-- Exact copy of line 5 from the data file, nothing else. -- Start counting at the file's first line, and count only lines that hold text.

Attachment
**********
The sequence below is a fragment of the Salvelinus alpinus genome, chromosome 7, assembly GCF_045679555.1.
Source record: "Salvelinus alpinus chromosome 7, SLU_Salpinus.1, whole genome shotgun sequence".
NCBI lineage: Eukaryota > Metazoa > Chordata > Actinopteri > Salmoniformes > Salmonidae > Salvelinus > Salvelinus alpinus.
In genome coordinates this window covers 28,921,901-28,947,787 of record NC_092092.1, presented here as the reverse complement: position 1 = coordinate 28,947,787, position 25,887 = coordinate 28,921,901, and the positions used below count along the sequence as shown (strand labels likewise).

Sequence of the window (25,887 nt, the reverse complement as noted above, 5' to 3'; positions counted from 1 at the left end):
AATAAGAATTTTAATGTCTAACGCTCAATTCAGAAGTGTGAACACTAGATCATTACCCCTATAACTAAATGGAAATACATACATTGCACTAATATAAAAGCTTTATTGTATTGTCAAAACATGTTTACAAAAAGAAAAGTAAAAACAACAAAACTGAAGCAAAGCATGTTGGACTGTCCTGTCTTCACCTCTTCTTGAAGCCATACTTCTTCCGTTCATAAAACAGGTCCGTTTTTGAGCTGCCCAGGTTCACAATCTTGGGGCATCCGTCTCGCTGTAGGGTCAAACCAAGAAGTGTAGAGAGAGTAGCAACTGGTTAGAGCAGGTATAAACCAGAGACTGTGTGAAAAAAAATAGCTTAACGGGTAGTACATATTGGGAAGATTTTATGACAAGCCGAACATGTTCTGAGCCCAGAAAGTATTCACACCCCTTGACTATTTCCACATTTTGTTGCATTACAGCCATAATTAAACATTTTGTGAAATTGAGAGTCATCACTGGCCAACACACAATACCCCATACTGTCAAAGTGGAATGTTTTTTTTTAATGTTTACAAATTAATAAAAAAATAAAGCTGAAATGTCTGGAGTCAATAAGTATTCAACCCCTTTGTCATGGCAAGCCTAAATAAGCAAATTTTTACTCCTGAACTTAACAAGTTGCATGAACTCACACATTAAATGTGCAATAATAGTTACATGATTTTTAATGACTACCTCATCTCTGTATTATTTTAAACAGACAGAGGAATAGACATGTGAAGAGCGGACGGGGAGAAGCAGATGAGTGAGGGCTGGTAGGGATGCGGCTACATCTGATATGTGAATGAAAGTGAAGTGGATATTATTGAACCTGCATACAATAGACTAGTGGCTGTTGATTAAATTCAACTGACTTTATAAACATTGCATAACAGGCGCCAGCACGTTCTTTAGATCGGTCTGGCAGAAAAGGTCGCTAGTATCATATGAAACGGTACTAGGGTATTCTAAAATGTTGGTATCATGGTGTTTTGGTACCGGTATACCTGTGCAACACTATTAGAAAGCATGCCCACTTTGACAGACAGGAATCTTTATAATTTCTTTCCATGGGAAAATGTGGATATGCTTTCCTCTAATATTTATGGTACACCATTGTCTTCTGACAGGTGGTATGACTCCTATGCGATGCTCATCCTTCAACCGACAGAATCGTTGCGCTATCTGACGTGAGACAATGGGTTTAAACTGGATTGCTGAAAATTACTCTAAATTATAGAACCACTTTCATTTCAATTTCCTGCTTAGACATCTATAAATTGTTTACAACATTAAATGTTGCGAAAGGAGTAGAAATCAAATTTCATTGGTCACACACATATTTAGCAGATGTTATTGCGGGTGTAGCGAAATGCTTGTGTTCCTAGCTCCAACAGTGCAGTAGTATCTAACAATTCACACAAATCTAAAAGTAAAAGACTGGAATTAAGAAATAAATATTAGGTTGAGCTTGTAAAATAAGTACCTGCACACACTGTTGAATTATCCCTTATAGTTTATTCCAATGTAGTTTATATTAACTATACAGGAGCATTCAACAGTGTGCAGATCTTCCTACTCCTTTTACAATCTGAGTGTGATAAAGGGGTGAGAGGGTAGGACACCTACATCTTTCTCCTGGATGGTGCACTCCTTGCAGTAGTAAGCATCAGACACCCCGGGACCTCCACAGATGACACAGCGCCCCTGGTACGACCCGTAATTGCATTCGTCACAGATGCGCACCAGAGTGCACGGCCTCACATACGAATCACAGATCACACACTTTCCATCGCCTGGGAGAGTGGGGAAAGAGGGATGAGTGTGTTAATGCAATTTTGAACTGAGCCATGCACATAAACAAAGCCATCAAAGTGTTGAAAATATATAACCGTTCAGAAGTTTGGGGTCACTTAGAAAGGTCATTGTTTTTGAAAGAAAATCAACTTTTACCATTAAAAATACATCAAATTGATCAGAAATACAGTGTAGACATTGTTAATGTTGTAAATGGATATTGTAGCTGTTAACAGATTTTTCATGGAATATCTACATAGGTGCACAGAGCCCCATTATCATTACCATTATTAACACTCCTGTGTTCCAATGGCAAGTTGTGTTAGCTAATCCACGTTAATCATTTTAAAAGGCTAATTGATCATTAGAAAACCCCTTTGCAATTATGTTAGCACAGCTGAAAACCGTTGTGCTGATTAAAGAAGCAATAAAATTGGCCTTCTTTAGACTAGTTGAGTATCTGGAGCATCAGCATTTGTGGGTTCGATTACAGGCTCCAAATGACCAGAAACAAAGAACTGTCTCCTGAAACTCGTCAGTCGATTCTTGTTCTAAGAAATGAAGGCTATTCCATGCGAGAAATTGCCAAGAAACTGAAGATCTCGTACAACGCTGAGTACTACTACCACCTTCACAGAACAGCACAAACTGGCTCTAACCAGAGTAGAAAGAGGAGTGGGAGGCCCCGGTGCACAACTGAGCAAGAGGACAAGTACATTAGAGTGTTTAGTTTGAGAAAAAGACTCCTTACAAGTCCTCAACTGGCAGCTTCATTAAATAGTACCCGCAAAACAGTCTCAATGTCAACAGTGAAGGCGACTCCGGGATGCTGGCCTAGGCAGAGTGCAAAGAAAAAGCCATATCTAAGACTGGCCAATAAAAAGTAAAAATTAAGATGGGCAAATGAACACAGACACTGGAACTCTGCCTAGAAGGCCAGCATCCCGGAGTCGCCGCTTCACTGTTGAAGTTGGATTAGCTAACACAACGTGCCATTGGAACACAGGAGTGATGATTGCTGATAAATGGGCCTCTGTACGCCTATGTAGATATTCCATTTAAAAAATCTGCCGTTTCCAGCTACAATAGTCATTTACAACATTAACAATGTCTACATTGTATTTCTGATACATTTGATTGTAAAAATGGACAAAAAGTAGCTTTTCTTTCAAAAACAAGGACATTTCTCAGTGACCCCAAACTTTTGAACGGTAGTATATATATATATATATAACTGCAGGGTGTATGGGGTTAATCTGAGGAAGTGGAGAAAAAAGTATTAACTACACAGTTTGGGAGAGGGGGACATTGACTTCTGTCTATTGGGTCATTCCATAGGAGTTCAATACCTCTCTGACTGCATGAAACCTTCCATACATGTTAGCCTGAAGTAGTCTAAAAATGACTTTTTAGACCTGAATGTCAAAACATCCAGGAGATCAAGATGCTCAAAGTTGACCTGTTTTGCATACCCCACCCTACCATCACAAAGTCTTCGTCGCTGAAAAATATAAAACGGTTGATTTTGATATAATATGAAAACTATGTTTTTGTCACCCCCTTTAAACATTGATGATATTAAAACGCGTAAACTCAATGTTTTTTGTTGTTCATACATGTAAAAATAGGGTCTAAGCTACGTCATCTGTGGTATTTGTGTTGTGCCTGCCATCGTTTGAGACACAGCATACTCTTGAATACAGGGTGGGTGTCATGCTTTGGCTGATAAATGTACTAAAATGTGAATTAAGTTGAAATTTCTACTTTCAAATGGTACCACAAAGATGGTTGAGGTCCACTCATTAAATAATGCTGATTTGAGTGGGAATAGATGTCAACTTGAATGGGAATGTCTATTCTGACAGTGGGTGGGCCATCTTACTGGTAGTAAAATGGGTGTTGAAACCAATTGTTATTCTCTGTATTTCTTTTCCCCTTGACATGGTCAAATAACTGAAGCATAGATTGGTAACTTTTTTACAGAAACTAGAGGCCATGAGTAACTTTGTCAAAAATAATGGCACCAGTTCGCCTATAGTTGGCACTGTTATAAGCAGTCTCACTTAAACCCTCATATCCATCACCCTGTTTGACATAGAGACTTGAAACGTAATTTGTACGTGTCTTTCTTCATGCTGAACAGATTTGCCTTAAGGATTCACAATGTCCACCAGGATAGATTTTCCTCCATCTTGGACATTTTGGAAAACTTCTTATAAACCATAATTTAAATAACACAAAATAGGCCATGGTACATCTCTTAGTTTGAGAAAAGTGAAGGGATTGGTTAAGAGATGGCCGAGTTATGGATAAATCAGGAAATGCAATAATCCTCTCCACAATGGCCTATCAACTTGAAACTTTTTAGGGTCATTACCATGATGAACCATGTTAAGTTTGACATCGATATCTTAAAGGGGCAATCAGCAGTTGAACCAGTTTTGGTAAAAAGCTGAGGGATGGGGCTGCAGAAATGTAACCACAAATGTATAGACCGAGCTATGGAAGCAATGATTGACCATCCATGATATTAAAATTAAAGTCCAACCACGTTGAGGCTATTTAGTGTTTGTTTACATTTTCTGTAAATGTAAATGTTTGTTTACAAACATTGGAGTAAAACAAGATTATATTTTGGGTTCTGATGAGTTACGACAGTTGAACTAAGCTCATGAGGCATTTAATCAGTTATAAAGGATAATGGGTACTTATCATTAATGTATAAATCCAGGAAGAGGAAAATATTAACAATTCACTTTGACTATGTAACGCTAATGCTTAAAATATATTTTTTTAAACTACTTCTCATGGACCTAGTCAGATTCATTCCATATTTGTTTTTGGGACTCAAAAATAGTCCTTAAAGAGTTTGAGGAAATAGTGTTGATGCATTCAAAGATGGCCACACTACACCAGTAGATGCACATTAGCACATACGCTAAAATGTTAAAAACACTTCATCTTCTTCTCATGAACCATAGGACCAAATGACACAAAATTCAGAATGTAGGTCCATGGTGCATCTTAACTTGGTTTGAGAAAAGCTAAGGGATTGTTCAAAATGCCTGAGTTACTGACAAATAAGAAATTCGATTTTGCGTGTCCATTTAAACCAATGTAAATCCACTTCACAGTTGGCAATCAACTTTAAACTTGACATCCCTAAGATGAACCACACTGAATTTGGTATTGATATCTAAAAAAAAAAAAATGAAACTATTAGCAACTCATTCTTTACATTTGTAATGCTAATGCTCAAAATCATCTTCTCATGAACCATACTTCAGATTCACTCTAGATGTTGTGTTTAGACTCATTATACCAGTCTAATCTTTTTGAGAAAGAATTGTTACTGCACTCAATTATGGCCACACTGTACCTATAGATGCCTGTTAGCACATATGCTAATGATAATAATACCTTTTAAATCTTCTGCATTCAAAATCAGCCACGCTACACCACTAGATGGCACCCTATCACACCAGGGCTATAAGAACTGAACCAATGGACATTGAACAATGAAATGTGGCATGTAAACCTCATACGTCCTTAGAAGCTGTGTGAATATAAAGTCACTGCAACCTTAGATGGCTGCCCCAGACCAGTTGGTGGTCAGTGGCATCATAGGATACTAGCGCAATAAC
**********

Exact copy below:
Sequence of the window (25,887 nt, the reverse complement as noted above, 5' to 3'; positions counted from 1 at the left end):